From high winds and heavy rainfall to droughts and plummeting temperatures, people in Europe have already begun to feel the effects of extreme weather. As we get used to this new reality, scientists are investigating how it will affect how we get around and whether our infrastructure can cope.
Airports could be equipped with technology capable of detecting and bringing down drones that stray into their air space, according to Dan Hermansen, chief technology officer of Danish anti-drone firm MyDefence.The company has developed a drone alarm and protection system that is being installed at a number of prominent sites around Europe, including an airport. It has the potential to prevent the kind of costly disruption that hit London’s Gatwick and Heathrow airports recently.
One of the biggest drawbacks of electric vehicles – that they require hours and hours to charge – could be obliterated by a new type of liquid battery that is roughly ten times more energy-dense than existing models, according to Professor Lee Cronin, the Regius Chair of Chemistry at the University of Glasgow, UK.
The first day that Jérôme Delafosse stepped aboard the Energy Observer, an experimental catamaran run on hydrogen, he knew the plan of sailing around the world on clean energy was a realistic one, he says. Now, the explorer and documentary maker is one year into a six-year odyssey around the globe with his friend Victorien Erussard, an ocean racer and former cruise ship officer, to prove that the technology can be used for pollution-free ocean travel in the future.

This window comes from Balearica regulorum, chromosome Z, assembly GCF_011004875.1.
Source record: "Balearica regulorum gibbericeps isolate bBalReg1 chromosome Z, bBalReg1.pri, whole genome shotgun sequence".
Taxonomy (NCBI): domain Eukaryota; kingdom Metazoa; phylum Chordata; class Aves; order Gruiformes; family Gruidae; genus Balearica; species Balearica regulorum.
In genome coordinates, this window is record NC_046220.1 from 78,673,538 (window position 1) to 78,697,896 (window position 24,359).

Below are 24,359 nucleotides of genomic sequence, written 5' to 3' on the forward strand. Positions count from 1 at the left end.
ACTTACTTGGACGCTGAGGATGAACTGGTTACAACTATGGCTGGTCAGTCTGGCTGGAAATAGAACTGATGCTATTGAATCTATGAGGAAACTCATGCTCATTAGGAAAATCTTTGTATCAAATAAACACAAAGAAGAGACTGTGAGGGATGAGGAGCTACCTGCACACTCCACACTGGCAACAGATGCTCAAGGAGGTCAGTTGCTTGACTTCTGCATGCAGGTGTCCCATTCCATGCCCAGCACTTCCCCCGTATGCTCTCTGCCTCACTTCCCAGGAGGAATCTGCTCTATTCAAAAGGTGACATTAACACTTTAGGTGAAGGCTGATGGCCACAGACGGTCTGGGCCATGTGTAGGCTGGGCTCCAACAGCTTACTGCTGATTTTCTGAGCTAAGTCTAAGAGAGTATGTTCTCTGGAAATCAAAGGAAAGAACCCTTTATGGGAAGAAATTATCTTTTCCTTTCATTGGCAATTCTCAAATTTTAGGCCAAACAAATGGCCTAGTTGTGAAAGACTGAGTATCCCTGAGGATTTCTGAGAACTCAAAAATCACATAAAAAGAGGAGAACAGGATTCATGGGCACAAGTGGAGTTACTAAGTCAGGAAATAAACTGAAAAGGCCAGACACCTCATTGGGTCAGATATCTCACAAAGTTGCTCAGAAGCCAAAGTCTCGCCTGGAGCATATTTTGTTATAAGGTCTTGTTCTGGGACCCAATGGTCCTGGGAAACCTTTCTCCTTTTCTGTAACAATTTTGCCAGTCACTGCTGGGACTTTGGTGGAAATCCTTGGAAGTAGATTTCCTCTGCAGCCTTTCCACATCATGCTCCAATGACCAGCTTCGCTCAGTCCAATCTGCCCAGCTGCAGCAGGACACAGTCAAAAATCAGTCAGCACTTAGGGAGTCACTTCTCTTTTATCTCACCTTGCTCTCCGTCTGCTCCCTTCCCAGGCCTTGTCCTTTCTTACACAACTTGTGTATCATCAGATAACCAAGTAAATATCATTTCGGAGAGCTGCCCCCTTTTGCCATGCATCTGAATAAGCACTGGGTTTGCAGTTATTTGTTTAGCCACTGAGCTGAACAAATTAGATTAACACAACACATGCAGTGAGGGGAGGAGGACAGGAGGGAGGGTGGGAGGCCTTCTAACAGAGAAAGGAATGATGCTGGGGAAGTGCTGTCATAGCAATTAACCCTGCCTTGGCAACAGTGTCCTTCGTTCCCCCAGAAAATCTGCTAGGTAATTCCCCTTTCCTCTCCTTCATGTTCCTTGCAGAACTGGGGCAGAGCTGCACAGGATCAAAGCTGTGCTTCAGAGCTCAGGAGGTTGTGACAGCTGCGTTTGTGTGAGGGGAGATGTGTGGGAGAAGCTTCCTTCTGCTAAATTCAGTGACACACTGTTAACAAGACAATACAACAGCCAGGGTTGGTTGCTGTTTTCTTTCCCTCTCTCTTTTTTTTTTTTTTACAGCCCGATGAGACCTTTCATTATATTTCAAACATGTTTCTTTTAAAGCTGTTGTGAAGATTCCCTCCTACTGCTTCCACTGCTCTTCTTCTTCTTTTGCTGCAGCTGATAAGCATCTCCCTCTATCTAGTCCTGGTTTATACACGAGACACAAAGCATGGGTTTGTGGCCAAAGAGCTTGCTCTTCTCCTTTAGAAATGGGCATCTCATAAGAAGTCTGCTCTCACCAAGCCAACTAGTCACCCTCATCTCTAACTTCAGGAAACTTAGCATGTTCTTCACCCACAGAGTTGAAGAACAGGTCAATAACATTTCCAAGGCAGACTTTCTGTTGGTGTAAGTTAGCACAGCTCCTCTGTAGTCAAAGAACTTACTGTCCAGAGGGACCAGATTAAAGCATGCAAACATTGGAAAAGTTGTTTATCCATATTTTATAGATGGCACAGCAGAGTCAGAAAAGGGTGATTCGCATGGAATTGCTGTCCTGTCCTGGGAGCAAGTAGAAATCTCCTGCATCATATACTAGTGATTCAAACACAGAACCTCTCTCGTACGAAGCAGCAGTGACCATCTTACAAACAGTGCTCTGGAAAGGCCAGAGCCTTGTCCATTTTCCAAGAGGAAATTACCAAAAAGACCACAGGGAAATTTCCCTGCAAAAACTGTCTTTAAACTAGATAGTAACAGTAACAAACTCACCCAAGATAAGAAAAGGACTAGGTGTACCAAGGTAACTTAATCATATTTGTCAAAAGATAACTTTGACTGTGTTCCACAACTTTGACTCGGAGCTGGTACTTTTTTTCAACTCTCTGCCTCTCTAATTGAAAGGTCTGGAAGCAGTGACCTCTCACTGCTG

Requiring drones to identify and authorise themselves before they can fly, which could be achieved by fitting them with SIM cards, could help to protect people's privacy by providing an effective way to register both users and machines, according to air traffic management expert Robin Garrity. He has been working on the U-space plan, which sets out a vision for how drones can be integrated into airspace, particularly in urban environments. It is part of work being conducted by the SESAR Joint Undertaking, a public-private partnership that coordinates EU research activities in air traffic management.
Modern engines - in particular those which inject fuel at high pressure - maximise efficiency and cut carbon dioxide emissions, but may also release harder-to-catch pollution associated with cancers and lung, heart and Alzheimer’s diseases. In response, European researchers are analysing exhaust particles down to one billionth of a metre, which may help in the development of cleaner cars.
Metagenomics can help us spot emerging diseases, says virologist Marion Koopmans.
What are they and why are they promising for coronavirus?
The more satellite launches we do, the bigger the risk of damage or debris, says Dimitra Stefoudi.